Coquis: the tiny little chirping-frog natives of Puerto Rico. In San Juan, where Bruce Robinson’s The Rum Diary was filmed, they are literally everywhere—even on the soundtrack—whether one wants them there or not.
But supervising sound editor Mark Mangini (Soundelux) did want them there, just under the control of the sound department. “With the soundstages they shot in down there, they couldn’t get rid of them,” Mangini explains. “We never had a properly clean dialog track.”
But Robinson was keen to use the production recordings to keep favorite performances intact. So dialog supervisor Curt Schulkey, using iZotope RX and other spectral repair tools, carefully isolated the actors’ dialog from that of the frogs. But the Coquis are part of life in San Juan and still needed to be heard—everywhere.
That was one of Mangini’s challenges as sound designer: to help put audiences in the world of late writer Hunter S. Thompson’s Puerto Rico, where journalist Paul Kemp (Johnny Depp) slowly finds himself enveloped. “Most filmgoers aren’t aware of how sound is affecting them, dramatically, as they watch a film,” Mangini says. “I think great sound design is most effective when it works at that subliminal level, a place at which much great cinema art works.” So, Coquis.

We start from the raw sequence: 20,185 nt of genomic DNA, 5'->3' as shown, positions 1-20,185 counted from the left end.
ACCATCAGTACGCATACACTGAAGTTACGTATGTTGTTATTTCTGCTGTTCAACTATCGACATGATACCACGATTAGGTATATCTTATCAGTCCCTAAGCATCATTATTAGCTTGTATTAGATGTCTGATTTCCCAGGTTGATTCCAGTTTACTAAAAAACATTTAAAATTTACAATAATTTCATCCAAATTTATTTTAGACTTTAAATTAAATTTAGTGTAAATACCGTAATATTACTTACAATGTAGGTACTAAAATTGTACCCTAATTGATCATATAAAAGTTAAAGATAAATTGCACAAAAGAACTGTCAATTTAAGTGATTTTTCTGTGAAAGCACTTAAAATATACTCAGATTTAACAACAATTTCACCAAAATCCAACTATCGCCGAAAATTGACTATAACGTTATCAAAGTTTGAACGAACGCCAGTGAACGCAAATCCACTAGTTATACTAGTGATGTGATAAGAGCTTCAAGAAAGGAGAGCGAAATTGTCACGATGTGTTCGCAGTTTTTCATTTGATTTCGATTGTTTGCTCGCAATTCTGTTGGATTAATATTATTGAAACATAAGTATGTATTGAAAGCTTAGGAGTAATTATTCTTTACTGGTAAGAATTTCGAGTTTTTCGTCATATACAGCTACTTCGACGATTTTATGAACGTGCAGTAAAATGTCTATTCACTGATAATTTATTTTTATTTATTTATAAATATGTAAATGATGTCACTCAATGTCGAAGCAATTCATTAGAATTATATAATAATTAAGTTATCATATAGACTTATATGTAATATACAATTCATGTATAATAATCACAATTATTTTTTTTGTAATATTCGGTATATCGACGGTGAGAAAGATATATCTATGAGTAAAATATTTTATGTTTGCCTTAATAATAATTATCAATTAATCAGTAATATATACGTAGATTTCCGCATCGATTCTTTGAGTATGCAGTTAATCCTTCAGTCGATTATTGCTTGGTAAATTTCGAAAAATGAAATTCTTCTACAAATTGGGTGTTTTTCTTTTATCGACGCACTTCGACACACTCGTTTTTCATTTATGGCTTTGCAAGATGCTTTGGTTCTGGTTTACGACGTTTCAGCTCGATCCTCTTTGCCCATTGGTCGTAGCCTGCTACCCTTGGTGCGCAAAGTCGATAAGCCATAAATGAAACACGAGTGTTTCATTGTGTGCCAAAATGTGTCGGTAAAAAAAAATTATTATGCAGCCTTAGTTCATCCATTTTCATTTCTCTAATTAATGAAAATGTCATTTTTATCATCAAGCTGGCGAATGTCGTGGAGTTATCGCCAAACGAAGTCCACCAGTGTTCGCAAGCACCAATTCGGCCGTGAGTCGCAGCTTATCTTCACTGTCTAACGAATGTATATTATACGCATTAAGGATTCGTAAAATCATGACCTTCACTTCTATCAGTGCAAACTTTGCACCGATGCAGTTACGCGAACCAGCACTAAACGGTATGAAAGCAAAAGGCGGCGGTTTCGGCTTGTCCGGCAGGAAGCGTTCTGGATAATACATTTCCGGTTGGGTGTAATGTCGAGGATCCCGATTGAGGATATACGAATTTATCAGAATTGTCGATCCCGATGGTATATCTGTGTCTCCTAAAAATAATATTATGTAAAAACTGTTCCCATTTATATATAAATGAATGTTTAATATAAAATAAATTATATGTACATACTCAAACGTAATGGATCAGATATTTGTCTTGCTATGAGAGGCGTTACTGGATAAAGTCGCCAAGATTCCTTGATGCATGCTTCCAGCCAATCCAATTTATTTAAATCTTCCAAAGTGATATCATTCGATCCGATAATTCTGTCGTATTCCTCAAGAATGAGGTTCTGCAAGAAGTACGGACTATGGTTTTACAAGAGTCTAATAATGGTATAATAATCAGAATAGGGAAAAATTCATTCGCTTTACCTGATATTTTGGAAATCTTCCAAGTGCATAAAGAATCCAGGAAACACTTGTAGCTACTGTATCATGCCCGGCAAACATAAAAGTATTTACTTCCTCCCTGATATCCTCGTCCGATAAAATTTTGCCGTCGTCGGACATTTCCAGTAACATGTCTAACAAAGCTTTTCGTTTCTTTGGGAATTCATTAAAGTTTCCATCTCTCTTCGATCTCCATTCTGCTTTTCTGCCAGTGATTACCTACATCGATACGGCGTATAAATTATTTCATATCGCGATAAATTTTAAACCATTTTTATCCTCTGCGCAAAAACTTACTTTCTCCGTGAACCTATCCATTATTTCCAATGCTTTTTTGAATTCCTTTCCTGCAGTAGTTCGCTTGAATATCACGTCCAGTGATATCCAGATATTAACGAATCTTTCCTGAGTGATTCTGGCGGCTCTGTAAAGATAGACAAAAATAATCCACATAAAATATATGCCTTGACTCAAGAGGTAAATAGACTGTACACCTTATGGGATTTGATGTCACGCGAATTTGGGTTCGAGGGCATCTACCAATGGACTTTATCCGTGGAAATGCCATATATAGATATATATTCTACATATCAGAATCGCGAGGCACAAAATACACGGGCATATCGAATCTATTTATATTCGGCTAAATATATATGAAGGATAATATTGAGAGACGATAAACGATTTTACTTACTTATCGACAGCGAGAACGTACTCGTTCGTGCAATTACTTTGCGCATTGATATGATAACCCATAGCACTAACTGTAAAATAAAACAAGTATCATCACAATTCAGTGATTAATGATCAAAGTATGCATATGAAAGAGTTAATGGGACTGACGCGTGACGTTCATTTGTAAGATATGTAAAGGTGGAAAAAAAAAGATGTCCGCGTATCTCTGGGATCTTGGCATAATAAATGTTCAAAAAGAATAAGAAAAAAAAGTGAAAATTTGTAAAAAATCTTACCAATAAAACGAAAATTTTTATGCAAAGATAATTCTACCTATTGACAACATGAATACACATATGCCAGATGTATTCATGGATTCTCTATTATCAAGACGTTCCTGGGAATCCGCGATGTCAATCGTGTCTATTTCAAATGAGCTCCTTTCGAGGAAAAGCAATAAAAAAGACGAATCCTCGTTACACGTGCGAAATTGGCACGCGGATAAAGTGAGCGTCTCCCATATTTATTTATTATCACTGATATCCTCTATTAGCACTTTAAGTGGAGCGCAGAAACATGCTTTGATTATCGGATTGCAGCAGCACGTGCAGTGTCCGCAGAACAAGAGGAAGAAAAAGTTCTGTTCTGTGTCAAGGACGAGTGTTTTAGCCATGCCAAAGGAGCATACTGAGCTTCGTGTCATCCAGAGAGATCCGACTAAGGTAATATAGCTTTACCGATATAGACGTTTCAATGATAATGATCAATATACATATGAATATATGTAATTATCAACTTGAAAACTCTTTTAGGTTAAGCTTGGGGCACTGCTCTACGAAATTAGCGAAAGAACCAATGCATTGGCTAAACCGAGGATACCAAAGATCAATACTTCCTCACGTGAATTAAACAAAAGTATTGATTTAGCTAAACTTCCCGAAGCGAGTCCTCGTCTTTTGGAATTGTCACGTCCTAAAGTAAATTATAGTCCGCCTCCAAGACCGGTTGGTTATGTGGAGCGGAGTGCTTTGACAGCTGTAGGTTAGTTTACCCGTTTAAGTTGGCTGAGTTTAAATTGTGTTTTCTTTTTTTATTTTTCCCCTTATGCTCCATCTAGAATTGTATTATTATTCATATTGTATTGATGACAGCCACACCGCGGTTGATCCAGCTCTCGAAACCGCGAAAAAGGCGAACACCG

Sound supervisor Mark Mangini in his design/mix suite
The trouble was, Mangini could find no library recordings of the amphibians to insert into the background, even among his own 2TB library of 200,000 sounds collected during the past 35 years. “No one’s ever really done a proper recording of them,” he says, noting the exception of the production track. “Between dialog lines, Curt would clean out the Coquis. So he just gave me a bunch of the most egregious takes, where the Coquis were as loud as the dialog!” Mangini then cobbled together, from hundreds of takes, a clean 4-minute, stereo-ized ambient sound effects bed, which could then be placed underneath the dialog in a controlled manner.
Another part of Kemp’s San Juan life that plays a big part in the film is his car, the venerable Fiat 500. The tiny two-stroke, rear-engine, air-cooled auto—recently reintroduced by the company, though not with that unique-sounding drive train—had been out of production since the early ’70s, so a controlled recording for sound effects purposes became a problem.
“You just can’t find them in Southern California,” Mangini says. “The couple I did find were restored and in flawless condition. I needed to beat ’em up—drive them like crazy and skid around corners with them.”
Mangini called his “usual sources” (i.e., his buddies in the business) and eventually found one of the cars in Barcelona, Spain. “A good friend of mine, a fine sound designer, mixer and editor in Madrid named Gabriel Guttierez, found a collector who was willing to rent us his car for two days. And we did everything with it.”